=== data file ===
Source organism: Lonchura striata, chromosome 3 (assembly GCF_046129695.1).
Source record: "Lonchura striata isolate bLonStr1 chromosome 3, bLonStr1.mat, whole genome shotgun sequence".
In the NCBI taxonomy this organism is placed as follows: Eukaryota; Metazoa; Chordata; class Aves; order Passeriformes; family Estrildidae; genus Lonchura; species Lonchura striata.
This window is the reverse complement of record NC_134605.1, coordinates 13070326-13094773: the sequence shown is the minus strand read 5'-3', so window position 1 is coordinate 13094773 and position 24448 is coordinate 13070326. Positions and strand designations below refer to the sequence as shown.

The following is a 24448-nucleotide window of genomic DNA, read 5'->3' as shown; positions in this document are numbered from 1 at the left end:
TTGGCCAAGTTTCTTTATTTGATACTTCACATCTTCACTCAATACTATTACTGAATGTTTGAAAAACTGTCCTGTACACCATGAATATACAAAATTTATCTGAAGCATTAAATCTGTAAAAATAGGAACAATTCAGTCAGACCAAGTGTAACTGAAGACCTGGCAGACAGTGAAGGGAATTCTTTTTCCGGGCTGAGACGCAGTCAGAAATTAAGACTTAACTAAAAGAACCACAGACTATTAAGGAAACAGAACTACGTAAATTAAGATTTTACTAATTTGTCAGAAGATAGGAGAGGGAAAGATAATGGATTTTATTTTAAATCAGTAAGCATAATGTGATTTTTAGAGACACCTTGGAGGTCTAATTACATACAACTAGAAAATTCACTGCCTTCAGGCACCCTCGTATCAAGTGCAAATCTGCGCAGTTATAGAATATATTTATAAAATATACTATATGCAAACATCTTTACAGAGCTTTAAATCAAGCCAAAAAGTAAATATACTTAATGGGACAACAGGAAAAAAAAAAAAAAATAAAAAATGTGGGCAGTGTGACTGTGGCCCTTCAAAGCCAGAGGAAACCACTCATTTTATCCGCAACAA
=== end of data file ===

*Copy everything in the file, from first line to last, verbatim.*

Source organism: Lonchura striata, chromosome 3 (assembly GCF_046129695.1).
Source record: "Lonchura striata isolate bLonStr1 chromosome 3, bLonStr1.mat, whole genome shotgun sequence".
In the NCBI taxonomy this organism is placed as follows: Eukaryota; Metazoa; Chordata; class Aves; order Passeriformes; family Estrildidae; genus Lonchura; species Lonchura striata.
This window is the reverse complement of record NC_134605.1, coordinates 13070326-13094773: the sequence shown is the minus strand read 5'-3', so window position 1 is coordinate 13094773 and position 24448 is coordinate 13070326. Positions and strand designations below refer to the sequence as shown.

The following is a 24448-nucleotide window of genomic DNA, read 5'->3' as shown; positions in this document are numbered from 1 at the left end:
TTGGCCAAGTTTCTTTATTTGATACTTCACATCTTCACTCAATACTATTACTGAATGTTTGAAAAACTGTCCTGTACACCATGAATATACAAAATTTATCTGAAGCATTAAATCTGTAAAAATAGGAACAATTCAGTCAGACCAAGTGTAACTGAAGACCTGGCAGACAGTGAAGGGAATTCTTTTTCCGGGCTGAGACGCAGTCAGAAATTAAGACTTAACTAAAAGAACCACAGACTATTAAGGAAACAGAACTACGTAAATTAAGATTTTACTAATTTGTCAGAAGATAGGAGAGGGAAAGATAATGGATTTTATTTTAAATCAGTAAGCATAATGTGATTTTTAGAGACACCTTGGAGGTCTAATTACATACAACTAGAAAATTCACTGCCTTCAGGCACCCTCGTATCAAGTGCAAATCTGCGCAGTTATAGAATATATTTATAAAATATACTATATGCAAACATCTTTACAGAGCTTTAAATCAAGCCAAAAAGTAAATATACTTAATGGGACAACAGGAAAAAAAAAAAAAAATAAAAAATGTGGGCAGTGTGACTGTGGCCCTTCAAAGCCAGAGGAAACCACTCATTTTATCCGCAACAA